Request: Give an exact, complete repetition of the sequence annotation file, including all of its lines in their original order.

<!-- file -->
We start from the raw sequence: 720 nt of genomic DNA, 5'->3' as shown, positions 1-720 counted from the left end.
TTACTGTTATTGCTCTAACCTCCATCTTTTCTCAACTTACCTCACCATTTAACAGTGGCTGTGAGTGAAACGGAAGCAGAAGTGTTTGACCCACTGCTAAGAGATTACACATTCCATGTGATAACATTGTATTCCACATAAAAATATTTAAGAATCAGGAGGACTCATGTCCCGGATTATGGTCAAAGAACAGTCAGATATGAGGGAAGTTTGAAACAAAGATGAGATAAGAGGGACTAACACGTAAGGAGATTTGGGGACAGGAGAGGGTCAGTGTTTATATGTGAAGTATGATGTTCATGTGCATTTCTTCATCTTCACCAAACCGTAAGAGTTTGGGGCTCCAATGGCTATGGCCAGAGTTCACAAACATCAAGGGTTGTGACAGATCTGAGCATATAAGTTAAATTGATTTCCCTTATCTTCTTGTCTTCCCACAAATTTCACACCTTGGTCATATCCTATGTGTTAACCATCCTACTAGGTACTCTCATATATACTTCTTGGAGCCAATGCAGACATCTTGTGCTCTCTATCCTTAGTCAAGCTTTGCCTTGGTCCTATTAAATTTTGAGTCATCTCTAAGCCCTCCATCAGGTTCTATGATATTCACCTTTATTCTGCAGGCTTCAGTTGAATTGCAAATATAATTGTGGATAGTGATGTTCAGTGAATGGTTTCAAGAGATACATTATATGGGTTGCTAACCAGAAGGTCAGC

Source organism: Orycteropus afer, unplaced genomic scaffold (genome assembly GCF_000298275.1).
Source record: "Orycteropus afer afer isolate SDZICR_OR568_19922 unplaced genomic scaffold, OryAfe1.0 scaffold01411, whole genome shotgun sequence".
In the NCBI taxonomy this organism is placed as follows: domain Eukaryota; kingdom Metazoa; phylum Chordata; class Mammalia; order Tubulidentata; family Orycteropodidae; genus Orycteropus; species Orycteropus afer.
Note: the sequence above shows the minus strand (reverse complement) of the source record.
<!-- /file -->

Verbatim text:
We start from the raw sequence: 720 nt of genomic DNA, 5'->3' as shown, positions 1-720 counted from the left end.
TTACTGTTATTGCTCTAACCTCCATCTTTTCTCAACTTACCTCACCATTTAACAGTGGCTGTGAGTGAAACGGAAGCAGAAGTGTTTGACCCACTGCTAAGAGATTACACATTCCATGTGATAACATTGTATTCCACATAAAAATATTTAAGAATCAGGAGGACTCATGTCCCGGATTATGGTCAAAGAACAGTCAGATATGAGGGAAGTTTGAAACAAAGATGAGATAAGAGGGACTAACACGTAAGGAGATTTGGGGACAGGAGAGGGTCAGTGTTTATATGTGAAGTATGATGTTCATGTGCATTTCTTCATCTTCACCAAACCGTAAGAGTTTGGGGCTCCAATGGCTATGGCCAGAGTTCACAAACATCAAGGGTTGTGACAGATCTGAGCATATAAGTTAAATTGATTTCCCTTATCTTCTTGTCTTCCCACAAATTTCACACCTTGGTCATATCCTATGTGTTAACCATCCTACTAGGTACTCTCATATATACTTCTTGGAGCCAATGCAGACATCTTGTGCTCTCTATCCTTAGTCAAGCTTTGCCTTGGTCCTATTAAATTTTGAGTCATCTCTAAGCCCTCCATCAGGTTCTATGATATTCACCTTTATTCTGCAGGCTTCAGTTGAATTGCAAATATAATTGTGGATAGTGATGTTCAGTGAATGGTTTCAAGAGATACATTATATGGGTTGCTAACCAGAAGGTCAGC

Source organism: Orycteropus afer, unplaced genomic scaffold (genome assembly GCF_000298275.1).
Source record: "Orycteropus afer afer isolate SDZICR_OR568_19922 unplaced genomic scaffold, OryAfe1.0 scaffold01411, whole genome shotgun sequence".
In the NCBI taxonomy this organism is placed as follows: domain Eukaryota; kingdom Metazoa; phylum Chordata; class Mammalia; order Tubulidentata; family Orycteropodidae; genus Orycteropus; species Orycteropus afer.
Note: the sequence above shows the minus strand (reverse complement) of the source record.